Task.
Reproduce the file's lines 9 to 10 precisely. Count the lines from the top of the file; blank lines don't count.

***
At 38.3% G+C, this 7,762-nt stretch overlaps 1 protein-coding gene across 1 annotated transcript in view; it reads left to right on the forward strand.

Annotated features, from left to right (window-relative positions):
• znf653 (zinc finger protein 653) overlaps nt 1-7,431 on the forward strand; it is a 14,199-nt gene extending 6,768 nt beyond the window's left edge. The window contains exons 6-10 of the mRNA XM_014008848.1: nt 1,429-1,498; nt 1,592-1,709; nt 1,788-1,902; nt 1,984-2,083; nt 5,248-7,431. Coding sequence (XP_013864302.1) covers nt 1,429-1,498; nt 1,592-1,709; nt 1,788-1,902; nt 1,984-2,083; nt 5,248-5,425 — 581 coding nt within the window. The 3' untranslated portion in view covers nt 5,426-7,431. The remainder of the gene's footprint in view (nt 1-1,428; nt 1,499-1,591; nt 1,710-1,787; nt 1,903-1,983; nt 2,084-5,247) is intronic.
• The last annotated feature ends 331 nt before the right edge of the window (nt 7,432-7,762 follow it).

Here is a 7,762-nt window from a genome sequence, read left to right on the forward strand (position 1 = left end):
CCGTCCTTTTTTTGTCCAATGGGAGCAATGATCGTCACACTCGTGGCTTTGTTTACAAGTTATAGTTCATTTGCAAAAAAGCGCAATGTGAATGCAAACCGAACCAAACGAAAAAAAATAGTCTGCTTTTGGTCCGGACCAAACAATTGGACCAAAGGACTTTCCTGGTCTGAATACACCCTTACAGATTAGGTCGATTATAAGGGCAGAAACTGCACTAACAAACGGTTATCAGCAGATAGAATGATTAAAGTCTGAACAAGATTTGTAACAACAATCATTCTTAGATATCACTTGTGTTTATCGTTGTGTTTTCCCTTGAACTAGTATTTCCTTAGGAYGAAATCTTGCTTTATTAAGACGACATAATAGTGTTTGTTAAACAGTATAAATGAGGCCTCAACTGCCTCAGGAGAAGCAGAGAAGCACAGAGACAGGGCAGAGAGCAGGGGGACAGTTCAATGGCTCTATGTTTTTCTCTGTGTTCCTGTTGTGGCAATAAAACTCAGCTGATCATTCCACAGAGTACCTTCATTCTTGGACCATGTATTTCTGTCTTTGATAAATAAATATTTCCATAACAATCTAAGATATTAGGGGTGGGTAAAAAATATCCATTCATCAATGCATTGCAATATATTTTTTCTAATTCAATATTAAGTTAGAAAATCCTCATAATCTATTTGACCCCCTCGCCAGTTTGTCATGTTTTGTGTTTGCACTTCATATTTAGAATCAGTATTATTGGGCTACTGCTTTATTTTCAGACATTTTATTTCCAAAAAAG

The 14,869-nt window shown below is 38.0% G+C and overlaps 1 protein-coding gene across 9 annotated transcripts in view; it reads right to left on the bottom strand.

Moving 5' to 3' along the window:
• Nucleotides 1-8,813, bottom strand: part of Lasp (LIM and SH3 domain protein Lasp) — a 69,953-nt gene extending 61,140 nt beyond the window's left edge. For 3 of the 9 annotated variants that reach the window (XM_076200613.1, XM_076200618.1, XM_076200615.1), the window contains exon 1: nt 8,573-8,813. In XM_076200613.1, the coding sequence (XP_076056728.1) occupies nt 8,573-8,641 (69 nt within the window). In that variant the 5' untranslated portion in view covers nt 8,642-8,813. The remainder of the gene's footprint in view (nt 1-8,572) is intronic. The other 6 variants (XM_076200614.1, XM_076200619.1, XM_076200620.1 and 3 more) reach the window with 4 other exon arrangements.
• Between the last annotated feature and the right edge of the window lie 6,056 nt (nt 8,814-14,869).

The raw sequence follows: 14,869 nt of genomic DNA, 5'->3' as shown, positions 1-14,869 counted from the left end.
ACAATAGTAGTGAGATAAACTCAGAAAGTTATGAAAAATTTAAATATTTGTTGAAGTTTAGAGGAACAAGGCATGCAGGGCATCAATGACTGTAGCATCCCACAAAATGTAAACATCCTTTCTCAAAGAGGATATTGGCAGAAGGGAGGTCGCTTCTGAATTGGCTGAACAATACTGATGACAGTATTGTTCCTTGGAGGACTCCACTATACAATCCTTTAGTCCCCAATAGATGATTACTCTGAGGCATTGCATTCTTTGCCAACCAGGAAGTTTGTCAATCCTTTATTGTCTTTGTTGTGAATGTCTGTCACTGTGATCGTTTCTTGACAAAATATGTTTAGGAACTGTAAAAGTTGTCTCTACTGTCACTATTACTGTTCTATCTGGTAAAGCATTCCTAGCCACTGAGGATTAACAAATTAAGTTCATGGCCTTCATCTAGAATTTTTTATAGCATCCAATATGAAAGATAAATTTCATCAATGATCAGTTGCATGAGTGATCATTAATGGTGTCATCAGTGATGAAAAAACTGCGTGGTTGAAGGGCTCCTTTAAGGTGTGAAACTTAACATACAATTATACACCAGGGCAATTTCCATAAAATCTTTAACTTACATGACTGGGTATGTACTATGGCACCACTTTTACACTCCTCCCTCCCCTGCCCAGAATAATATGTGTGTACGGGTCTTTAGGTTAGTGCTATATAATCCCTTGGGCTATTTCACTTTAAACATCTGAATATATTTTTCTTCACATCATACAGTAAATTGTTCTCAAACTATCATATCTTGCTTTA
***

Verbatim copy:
• Nucleotides 1-8,813, bottom strand: part of Lasp (LIM and SH3 domain protein Lasp) — a 69,953-nt gene extending 61,140 nt beyond the window's left edge. For 3 of the 9 annotated variants that reach the window (XM_076200613.1, XM_076200618.1, XM_076200615.1), the window contains exon 1: nt 8,573-8,813. In XM_076200613.1, the coding sequence (XP_076056728.1) occupies nt 8,573-8,641 (69 nt within the window). In that variant the 5' untranslated portion in view covers nt 8,642-8,813. The remainder of the gene's footprint in view (nt 1-8,572) is intronic. The other 6 variants (XM_076200614.1, XM_076200619.1, XM_076200620.1 and 3 more) reach the window with 4 other exon arrangements.
• Between the last annotated feature and the right edge of the window lie 6,056 nt (nt 8,814-14,869).